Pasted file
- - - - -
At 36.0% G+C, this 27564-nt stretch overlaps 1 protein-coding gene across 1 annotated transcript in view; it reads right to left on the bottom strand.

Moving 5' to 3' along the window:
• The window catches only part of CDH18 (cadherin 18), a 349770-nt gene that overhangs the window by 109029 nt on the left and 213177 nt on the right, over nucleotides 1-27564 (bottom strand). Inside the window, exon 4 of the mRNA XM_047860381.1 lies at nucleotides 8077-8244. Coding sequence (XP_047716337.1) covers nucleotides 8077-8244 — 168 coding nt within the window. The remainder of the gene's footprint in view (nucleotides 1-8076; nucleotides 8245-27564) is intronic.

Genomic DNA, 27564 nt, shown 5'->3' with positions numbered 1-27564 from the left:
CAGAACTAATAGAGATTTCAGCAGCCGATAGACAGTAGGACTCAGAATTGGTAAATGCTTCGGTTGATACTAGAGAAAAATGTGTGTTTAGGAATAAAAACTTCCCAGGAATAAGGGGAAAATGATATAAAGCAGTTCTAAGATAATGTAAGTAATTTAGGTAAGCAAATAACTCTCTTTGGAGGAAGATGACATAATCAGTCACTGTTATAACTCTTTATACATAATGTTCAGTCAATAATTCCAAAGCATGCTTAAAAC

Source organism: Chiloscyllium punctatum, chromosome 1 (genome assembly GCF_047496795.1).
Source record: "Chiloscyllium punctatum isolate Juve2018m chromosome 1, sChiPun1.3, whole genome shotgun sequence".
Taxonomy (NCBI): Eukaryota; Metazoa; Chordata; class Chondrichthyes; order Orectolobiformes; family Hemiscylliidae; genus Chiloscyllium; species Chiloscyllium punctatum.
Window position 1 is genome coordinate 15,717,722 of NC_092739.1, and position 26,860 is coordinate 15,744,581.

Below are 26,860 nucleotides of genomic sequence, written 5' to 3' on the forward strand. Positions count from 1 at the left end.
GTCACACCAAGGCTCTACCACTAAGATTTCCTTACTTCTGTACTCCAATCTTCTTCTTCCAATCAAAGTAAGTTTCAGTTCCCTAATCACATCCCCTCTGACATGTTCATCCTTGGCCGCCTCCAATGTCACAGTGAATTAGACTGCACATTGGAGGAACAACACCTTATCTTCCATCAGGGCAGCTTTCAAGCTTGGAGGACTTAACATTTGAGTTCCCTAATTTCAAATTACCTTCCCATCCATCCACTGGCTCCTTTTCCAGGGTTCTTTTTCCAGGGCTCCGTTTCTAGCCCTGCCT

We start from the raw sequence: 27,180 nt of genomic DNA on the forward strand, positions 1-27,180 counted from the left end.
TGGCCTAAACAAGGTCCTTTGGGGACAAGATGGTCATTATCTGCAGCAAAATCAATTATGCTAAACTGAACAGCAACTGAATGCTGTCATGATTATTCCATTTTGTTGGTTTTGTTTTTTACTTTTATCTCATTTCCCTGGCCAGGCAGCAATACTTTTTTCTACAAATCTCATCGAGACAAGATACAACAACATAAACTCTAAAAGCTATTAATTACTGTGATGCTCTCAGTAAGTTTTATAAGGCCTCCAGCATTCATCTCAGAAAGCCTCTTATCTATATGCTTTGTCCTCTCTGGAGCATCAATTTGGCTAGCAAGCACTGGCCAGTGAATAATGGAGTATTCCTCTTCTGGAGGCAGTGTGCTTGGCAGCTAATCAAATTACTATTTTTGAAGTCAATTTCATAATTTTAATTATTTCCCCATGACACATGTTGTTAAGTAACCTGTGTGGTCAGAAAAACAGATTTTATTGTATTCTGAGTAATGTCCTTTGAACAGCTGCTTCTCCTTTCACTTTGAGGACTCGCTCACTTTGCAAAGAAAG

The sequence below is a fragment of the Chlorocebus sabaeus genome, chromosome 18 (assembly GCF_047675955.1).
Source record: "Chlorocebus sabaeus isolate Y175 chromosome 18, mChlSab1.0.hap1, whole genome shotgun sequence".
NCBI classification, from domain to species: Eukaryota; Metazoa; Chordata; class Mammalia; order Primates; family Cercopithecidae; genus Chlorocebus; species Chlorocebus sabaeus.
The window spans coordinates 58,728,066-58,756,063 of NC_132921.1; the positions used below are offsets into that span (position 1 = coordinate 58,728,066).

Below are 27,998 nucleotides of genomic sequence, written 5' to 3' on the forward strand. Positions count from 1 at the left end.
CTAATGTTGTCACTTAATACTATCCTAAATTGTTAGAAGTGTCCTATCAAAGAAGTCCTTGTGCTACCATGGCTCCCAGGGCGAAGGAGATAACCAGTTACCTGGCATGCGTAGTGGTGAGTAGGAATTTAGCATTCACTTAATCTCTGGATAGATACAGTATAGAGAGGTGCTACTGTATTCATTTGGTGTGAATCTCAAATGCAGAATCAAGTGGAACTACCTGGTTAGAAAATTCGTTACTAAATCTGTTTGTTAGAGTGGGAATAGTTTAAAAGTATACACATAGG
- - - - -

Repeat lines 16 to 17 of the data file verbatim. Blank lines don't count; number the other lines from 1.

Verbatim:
NCBI classification, from domain to species: Eukaryota; Metazoa; Chordata; class Mammalia; order Primates; family Cercopithecidae; genus Chlorocebus; species Chlorocebus sabaeus.
The window spans coordinates 58,728,066-58,756,063 of NC_132921.1; the positions used below are offsets into that span (position 1 = coordinate 58,728,066).